Alex Dumortier on Motley Fool took a look at the Go Daddy IPO and honed in on the history of operating losses and whether or not the stock is cheap based on projections.
From the article:
We have a history of operating losses and may not be able to achieve profitability in the future.
That is one of the prominent risk factors that greets prospective investors in GoDaddy’s most recent prospectus. On a GAAP [generally accepted accounting principles] basis, GoDaddy has lost $622 million cumulatively over the past three years – hardly inconsequential for a company that generated $4.2 billion during that period. The good news, however, is that, as of last year, GoDaddy is profitable on the basis of free cash flow (which is what really matters, ultimately — not GAAP earnings).
By my calculations and based on a share price of $18 (the midpoint of the current indicative range of $17 to $19), GoDaddy’s enterprise value-to-EBITDA multiple is 7.2. Enterprise value (EV) is the sum of a company’s market capitalization and its net debt; EBITDA is a measure of cash flow, the acronym refers to earnings before interest, taxes, depreciation and amortization.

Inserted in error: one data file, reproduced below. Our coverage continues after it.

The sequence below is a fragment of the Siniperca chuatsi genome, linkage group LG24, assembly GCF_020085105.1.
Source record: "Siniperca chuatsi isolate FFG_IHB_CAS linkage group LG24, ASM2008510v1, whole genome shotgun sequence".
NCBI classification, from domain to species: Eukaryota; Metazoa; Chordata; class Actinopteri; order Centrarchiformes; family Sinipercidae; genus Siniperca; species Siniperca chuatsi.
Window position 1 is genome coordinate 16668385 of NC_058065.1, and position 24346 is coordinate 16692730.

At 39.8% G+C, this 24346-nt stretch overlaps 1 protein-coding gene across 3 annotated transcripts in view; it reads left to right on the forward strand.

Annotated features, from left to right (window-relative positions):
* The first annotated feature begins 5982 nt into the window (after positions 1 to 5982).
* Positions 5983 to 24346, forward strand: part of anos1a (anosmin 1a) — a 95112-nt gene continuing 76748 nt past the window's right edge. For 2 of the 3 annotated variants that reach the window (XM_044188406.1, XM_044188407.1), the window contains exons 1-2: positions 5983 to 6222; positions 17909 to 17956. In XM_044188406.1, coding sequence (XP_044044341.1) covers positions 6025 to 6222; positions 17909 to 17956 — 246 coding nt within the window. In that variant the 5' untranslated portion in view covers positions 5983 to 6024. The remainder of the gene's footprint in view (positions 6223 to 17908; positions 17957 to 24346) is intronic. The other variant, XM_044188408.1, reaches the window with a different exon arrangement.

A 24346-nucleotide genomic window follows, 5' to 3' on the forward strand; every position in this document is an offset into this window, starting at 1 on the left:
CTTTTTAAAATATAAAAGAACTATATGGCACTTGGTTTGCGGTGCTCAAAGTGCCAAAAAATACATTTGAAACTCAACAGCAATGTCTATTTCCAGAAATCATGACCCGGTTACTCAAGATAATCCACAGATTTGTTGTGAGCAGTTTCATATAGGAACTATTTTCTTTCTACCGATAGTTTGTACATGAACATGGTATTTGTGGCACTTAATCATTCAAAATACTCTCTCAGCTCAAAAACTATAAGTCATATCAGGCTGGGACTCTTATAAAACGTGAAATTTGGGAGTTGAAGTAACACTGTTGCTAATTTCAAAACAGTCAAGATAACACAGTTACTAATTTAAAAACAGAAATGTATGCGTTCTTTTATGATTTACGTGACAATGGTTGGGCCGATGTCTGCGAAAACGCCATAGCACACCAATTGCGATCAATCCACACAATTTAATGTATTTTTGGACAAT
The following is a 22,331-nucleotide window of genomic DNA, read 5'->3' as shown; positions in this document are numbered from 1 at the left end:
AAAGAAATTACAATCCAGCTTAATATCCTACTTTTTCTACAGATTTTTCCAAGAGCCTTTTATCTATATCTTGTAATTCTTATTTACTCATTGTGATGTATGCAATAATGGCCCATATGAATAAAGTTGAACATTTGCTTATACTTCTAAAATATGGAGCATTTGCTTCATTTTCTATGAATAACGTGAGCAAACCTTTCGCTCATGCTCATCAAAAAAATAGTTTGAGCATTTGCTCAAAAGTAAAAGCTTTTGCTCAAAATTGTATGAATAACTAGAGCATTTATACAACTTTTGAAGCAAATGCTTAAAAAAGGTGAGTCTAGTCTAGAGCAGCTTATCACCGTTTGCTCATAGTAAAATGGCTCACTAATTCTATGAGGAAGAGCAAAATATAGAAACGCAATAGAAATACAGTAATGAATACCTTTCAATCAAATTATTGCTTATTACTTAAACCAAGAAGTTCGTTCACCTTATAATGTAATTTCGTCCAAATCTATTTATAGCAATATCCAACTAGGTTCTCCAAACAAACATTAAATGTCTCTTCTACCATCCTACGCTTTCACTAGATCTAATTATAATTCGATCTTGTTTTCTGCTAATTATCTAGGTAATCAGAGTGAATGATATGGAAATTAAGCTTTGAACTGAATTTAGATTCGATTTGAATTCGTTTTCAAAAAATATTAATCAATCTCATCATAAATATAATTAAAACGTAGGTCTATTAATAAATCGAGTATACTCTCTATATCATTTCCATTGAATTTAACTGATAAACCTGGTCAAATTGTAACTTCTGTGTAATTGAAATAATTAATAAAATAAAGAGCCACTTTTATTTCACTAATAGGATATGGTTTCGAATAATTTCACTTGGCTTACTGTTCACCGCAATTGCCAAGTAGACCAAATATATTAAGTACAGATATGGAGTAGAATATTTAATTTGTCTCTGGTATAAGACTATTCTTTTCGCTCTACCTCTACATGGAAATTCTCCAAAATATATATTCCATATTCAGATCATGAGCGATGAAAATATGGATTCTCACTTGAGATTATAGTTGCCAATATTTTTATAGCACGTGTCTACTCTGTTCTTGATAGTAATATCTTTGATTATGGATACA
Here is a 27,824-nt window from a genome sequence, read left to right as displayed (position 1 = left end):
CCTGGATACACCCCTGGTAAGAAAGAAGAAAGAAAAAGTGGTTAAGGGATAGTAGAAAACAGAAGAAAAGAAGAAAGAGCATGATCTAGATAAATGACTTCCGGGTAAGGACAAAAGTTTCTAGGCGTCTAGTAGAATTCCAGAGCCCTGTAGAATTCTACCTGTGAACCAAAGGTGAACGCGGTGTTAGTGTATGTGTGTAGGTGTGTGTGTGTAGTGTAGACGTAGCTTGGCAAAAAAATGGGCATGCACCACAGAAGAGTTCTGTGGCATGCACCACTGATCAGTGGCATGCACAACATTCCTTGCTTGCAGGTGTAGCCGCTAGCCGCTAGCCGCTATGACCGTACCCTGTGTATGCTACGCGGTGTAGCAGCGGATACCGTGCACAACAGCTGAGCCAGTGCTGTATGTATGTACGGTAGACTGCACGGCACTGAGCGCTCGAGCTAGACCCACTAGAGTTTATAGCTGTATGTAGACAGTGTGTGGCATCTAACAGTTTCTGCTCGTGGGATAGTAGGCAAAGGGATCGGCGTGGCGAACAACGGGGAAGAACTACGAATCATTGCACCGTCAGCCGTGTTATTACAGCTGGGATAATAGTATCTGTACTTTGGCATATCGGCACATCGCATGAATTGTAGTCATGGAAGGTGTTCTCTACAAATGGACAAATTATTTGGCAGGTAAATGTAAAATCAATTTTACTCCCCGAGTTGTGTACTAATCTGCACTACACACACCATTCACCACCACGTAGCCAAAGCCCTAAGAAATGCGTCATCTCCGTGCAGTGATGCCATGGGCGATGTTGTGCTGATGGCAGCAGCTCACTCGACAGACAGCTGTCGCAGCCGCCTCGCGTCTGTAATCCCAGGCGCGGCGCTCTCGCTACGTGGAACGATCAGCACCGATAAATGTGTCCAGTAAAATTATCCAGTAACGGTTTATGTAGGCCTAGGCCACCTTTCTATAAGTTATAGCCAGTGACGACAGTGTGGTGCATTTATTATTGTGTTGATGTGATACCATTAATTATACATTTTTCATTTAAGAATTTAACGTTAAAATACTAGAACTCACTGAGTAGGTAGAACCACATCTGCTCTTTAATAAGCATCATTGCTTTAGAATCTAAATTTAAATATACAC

It’s cheap, surely
On that basis, GoDaddy is cheaper than all 10 companies in Bloomberg’s selection of comparable companies for which this multiple exists and roughly in line with AOL (NYSE: AOL ) , at 7.5. The median for the group, which includes Facebook, Google, IAC/Interactive (NASDAQ: IACI ) , Yahoo! and Yelp is 15.1.
So, GoDaddy looks cheap, then. If only it were that straightforward. I calculated GoDaddy’s EV/EBITDA using the firm’s own adjusted EBITDA figure of $271.5 million. However, Bloomberg puts 2014 EBITDA at $90.9 million, which would lift the EV/ EBITDA to 21.8. All of a sudden, GoDaddy is more expensive than all but three of its peers and significantly more expensive than Google, for example, at 14.7. As such, using EV/ EBITDA is inconclusive until one examines the adjustments the company makes to derive its EBITDA figure. I would tend to remain skeptical and lean toward an “expensive” verdict here.
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In other Go Daddy related news and analyst at BWS Financial wrote a report that Go Daddy is a greater threat to Web.com than Google. When Google announced it was getting into the registrar business, the price of Web.com (WWWW) declined dramatically.
Javier Hasse wrote on Benzinga.com:
The analyst explained that Godaddy’s initial public offering has provided an underlying bid in the shares of Web.com on the back of its better comps in the market and a higher valuation.
However, the risk that the company has had to deal with in having Godaddy as its largest competitor increases with the IPO.